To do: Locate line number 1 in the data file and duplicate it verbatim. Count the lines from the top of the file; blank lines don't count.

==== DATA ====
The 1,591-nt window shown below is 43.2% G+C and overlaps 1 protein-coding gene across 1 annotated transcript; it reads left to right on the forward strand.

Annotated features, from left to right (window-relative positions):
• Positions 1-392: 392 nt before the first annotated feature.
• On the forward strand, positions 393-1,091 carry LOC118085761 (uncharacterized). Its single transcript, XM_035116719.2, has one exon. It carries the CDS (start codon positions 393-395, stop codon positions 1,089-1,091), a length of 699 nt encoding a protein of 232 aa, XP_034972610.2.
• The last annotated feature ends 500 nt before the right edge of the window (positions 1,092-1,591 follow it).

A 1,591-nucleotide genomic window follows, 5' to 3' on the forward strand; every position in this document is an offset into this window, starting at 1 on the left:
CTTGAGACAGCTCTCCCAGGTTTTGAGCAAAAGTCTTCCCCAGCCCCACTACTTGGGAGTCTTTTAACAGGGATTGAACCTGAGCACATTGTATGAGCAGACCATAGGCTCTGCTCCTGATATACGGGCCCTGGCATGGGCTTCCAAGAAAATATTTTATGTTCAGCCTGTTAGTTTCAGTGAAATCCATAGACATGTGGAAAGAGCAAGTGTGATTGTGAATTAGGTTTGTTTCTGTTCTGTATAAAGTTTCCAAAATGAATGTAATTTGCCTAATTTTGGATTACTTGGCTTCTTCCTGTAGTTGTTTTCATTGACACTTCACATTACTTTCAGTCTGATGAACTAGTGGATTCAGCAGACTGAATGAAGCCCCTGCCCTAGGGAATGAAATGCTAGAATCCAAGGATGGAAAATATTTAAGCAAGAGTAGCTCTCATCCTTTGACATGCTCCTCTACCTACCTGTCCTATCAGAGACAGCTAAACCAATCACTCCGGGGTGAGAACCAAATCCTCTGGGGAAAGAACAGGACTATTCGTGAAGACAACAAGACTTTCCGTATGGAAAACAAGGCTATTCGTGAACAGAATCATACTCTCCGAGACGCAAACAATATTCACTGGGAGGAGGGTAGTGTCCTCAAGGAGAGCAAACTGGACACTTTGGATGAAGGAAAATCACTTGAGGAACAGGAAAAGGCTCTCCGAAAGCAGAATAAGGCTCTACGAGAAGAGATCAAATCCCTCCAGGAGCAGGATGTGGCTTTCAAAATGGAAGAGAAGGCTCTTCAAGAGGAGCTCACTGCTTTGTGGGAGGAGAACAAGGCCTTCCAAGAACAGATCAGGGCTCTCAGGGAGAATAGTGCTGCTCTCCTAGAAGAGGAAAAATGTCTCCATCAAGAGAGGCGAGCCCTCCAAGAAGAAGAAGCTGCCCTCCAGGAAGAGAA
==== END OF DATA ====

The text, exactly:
The 1,591-nt window shown below is 43.2% G+C and overlaps 1 protein-coding gene across 1 annotated transcript; it reads left to right on the forward strand.